Media speculate Xi injured in accident
The China Post news staff and Reuters
September 10, 2012, 12:09 am TWN
There were a series of media reports saying that Chinese Vice President and presumptive future top leader Xi Jinping was injured in a traffic accident, barring him from some public functions.
Xi and He Guoqiang, who supervises discipline affairs in China, have been receiving medical treatments at Beijing's 301 Military Hospital after they were injured in two separate road accidents on the evening of Sept. 4, according to reports of Boxun, a U.S.-based citizen news website.
There were also reports in Hong Kong media about the accidents, sparking speculation and rumors that they were assassination attempts.
Xi, aged 59 and a new-generation leader in China, has been widely tipped to take over the top Communist post from General Secretary Hu Jintao at the Communist Party Congress expected to take place in October this year. Xi is also expected to take over national presidency in next March.
But there were rife rumors after Xi canceled a public appearance for a meeting with visiting U.S. Secretary of State Hillary Clinton on Sept. 5.
There were also unconfirmed reports that Xi was suffering from a painful spinal cord problem.
The media cited internal Beijing sources claiming that Xi was involved in a mysterious car accident in Beijing.
His vehicle was sandwiched by jeeps and Xi was said to have passed out during the collision before being rushed to Beijing's 301 Military Hospital with injuries.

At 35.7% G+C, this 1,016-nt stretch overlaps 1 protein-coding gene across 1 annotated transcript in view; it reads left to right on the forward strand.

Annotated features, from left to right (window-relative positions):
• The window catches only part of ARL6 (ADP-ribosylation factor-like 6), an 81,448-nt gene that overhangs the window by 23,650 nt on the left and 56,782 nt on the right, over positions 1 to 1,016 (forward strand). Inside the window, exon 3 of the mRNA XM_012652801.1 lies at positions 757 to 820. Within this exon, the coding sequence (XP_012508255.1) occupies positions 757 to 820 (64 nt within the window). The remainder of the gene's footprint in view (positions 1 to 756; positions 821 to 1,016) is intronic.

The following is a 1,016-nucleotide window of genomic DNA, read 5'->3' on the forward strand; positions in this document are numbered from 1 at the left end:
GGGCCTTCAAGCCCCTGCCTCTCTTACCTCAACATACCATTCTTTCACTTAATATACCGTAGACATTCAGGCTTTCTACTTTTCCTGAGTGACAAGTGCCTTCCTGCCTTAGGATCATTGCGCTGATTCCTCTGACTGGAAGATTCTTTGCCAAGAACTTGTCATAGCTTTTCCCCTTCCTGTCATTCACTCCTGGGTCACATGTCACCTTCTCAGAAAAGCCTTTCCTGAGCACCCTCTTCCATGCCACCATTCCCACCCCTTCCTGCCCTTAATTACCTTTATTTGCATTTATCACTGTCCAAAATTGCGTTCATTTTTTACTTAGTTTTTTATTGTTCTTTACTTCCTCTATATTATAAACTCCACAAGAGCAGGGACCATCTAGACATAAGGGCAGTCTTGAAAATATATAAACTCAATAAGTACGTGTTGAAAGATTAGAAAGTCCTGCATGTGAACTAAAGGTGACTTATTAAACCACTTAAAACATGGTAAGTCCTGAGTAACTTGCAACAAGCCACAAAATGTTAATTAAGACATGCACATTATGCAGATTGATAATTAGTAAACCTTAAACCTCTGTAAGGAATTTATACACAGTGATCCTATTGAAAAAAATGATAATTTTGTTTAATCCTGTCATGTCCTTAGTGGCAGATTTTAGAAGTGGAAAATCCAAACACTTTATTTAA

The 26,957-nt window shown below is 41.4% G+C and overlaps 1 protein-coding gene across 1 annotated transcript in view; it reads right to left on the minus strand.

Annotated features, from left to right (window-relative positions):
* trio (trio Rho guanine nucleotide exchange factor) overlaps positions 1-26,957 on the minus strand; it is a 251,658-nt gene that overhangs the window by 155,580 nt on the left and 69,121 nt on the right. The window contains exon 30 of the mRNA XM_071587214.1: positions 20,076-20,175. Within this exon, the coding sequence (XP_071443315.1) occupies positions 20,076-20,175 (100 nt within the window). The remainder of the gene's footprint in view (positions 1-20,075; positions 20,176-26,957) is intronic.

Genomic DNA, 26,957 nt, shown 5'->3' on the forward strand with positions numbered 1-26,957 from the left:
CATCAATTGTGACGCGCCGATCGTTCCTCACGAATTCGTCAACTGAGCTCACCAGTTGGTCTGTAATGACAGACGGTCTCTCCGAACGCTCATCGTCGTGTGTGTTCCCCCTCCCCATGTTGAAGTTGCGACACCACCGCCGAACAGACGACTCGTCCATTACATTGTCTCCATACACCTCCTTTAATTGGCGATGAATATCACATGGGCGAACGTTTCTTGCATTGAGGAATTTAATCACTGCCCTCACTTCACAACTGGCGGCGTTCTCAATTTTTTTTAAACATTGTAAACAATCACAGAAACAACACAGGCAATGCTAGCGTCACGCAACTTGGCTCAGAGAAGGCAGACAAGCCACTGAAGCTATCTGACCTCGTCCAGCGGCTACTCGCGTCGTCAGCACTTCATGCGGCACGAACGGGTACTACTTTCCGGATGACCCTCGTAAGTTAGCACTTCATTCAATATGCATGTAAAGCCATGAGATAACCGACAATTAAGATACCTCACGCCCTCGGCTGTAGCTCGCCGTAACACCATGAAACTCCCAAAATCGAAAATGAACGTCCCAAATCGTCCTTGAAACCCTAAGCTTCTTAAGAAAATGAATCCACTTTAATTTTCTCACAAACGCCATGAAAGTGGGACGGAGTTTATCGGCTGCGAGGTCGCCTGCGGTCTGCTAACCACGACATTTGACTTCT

According to the source, He Guoqiang, the secretary of the Commission for Discipline Inspection, was involved in a separate road accident on the same night when a truck traveling at high speed hit his car from behind, causing it to turn over.
He also was rushed to the 301 Military Hospital and was said to be in a more critical condition.
There were rumors that the perpetrators could be military officers and supporters of Bo Xilai, former commerce minister and Chongqing party boss, who has been in detention for investigation concerning unspecified "serious discipline violations" since March.
Bo's wife, Gu Kailai, was given a suspended death sentence last month for her role in murdering British businessman Neil Heywood. Bo was believed to have helped cover up the crime.
General Liu Yuan, political commissar of the General Logistics Department of the People's Liberation Army of China, was reportedly to have personally coordinated the medical treatment for Xi and tightened security at the military hospital.
Liu, son of former Chinese President Liu Shaoqi, who was persecuted by ex-Communist leader Mao Zedong, was once thought to be among the senior military officers that have built close ties with Bo, son of another former Chinese Communist leader.
But Liu was thought to have ceded relations with Bo because of his close relations with Xi, who is expected to treat Liu as one of his own men in the influential military sector.
Media in Hong Kong, including the Apple Daily, reported that Xi was originally scheduled to meet with visiting Danish Prime Minister Helle Thorning-Schmidt in Beijing today.
But the latest itinerary for Thorning-Schmidt has been revised to skip the meeting, said the reports.
Some analysts said it could take a few more days to clarify and clear the situations because the heavy guard on top officials' activities in China often makes it difficult to verify or prove media claims, especially those appearing on the Internet.